A Guide to Basement Flooring Types

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September 24, 2018
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When selecting the perfect match for flooring in your home, there are seemingly endless possibilities.

The basement, however, is a trickier situation that can require a bit more consideration.

Due to the fact that basements are below grade and the lowest surface in your home, the key to successful flooring installations is to ensure that it’s dry and that there is a smooth, flat surface for the new finish material.  

Here’s a look at some of popular flooring choices for basements.

Carpeting

Besides being warmer and providing a layer of soundproofing, carpet just has a cozier feel, especially for a room without sunlight and windows.

Wall-to-wall carpeting is one of the most economical options and is relatively easy to install.

For example, a mid-range carpet cost could run around $1 to $3 per square foot. Carpet tiles are another popular option, with 20 inch nylon pile weighing in around $2 to $4 per sq. ft., not including installation costs which can widely vary.

The colors and styles can really dress up a drab space. Unfortunately for areas with moisture problems, mildew and mold can occur and become trapped within the carpet.

Engineered Wood

Natural hardwood has never been a real option with basement flooring, but now with engineered hardwood, the problems with warping, cracking, and installation method concerns are a thing of the past.

Given the materials of engineered hardwood (plywood and thin veneer of laminated solid wood), temperature and moisture fluctuations can be withstood more easily.

Depending on the variety (you’ll want to check that they’re rated for below-grade spaces), engineered wood can either be glued to the basement floor or floated over a thin layer of foam sheeting and locked together.

The planks themselves are priced between $2 to $20 per square foot, not including installation costs, a reasonable cost for the look of finished hardwood floor, but a bit costly if any sort of water or uneven floor issues exist that may result in premature replacement.

Rubber Flooring

In terms of resilient flooring, rubber is not only durable and easy to clean, but can last up to 20 years.

The softness of such a floor makes it a perfect space for activity and versatility. Unlike the limited options of yesterday, rubber flooring is now offered in a variety of colors and patterns, though not near the convincing look of engineered wood or luxury vinyl tiles.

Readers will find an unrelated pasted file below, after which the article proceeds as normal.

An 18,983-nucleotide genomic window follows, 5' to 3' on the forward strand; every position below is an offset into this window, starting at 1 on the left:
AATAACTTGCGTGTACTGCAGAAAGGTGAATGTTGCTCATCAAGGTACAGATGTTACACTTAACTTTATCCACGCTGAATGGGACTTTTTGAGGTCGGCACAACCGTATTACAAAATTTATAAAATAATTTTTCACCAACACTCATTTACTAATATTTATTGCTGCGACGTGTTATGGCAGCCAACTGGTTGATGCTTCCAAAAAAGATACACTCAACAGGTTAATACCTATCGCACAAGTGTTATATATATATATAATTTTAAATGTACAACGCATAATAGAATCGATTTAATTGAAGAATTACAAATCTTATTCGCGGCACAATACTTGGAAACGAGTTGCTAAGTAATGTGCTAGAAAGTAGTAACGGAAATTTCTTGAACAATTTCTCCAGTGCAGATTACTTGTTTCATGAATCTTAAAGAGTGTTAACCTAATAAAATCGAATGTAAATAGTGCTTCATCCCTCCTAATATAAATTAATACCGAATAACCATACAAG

Though water-resistant, this flooring type can be slippery when moist and is also prone to staining with certain chemicals.

Living-space-grade rubber flooring is often upwards of $12 – $15 a square foot, not including installation costs which can widely vary.

Ceramic Tile

In searching for a highly durable, water-resistant flooring, glazed ceramic tile is a popular choice, blocking water from penetrating your floor.

The tiles are not susceptible to mildew or mold growth (the grout can be, however).

Though cold and hard to the feet, ceramic tile is an excellent long term choice (a fact that is reflected in the price of $3 to $7 per square foot, not including installation costs).

The variety of colors and patterns is large, including even wood replication, making for a very unique and personalized addition in your home.

Concrete

A minimalist’s dream, one of the simplest and cheapest options for finishing a basement concrete slab is paint.

A one-gallon can (be sure to get an acrylic slip-resistant surface finish) is about $30, not including installation, and covers about 80-100 square foot.

This option is more short term, as wear will begin to show in high traffic areas and requires repainting around 3-5 years.

Other basement flooring types, such as an epoxy coat or an additional thin coat layer of concrete, are available. But the downside is its relatively industrial look and cold, hard floors that are not idea for activity and coziness.

Luxury Vinyl Tiles

Considered the designer’s choice, luxury vinyl tiles are optimal for lower level areas.

Besides replicating the look of slate, marble and other stones without the cost, their overall thickness is up to twice that of conventional tile.

The durability offers a better insulation against a cold basement subfloor. Though the slightly pricier cost ($3- $11 per square foot, not including installation) may turn some away, the look provides class and character while accommodating the changing atmosphere of an area like a basement.

 

For more information and helpful assistance in selecting what flooring is best for you basement, contact Virginia Kitchen and Bath.

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